This mesmerizing mobile facade is an aesthetic and engineering marvel, but one has to wonder: could the mechanisms behind it be appropriated for other architectural purposes, like: providing light and shade on demand or on a schedule?
The dynamic design wraps a new cultural center in Shanghai, part of a 190,000-square-meter development by Foster + Partners in collaboration with Heatherwick Studio (images by Laurian Ghinitoiu).
It was inspired by Chinese theaters with bamboo-like bronze tubes set in three layers around the perimeter, constituting what the designers describe as “a moving veil, which adapts to the changing use of the building, and reveals the stage on the balcony and views towards Pudong.” The effect is certainly stunning, but despite the description, it seems to be mostly for show — an novelty experience for visitors and viewers.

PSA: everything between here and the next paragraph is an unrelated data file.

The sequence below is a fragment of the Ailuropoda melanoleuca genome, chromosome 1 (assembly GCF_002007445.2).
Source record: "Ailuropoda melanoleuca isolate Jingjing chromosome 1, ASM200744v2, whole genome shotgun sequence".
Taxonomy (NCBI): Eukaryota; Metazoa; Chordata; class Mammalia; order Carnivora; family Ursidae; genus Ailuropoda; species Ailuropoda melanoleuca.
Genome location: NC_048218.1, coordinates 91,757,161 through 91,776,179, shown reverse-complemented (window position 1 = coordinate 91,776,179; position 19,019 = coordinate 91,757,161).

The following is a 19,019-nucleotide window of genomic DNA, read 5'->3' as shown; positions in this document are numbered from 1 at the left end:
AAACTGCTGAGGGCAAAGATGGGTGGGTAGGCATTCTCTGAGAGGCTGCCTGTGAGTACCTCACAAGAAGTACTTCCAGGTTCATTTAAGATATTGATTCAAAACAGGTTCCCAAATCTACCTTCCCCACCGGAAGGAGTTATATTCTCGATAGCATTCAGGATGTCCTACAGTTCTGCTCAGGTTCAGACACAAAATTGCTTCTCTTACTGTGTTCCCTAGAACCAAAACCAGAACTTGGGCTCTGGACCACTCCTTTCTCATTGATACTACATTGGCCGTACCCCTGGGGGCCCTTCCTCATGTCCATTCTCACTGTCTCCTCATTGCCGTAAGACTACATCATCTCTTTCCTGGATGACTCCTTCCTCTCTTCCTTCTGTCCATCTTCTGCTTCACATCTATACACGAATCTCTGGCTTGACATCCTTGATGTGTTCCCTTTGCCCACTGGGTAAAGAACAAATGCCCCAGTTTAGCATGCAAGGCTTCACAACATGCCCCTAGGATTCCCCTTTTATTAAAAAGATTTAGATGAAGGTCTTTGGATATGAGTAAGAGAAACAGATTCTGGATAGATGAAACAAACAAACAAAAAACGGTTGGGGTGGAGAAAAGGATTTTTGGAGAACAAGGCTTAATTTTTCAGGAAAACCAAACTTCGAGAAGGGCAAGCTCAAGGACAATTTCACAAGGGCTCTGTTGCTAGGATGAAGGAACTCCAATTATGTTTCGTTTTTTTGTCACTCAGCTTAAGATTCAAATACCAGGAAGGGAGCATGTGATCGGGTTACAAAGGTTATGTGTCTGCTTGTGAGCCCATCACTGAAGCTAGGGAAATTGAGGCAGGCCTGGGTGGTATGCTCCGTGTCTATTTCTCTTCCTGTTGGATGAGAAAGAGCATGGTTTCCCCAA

The same kinds of systems, however, could be deployed more strategically, using other kinds of semi-opaque screens, for instance, that could automatically position themselves throughout the day to provide layers of shade. Such an application would have practical benefits, reducing cooling costs inside structures and increasing human comfort.
Alternatively, a similar screen system could be controllable by occupants, allowing building users to block off sections for things like meetings or film screenings requiring different amounts of natural light. For now, it remains a fascinating one-off work, but hopefully architects will consider adding this as a tool in their kit, applying similar technical sophistication to solve other site-specific design problems.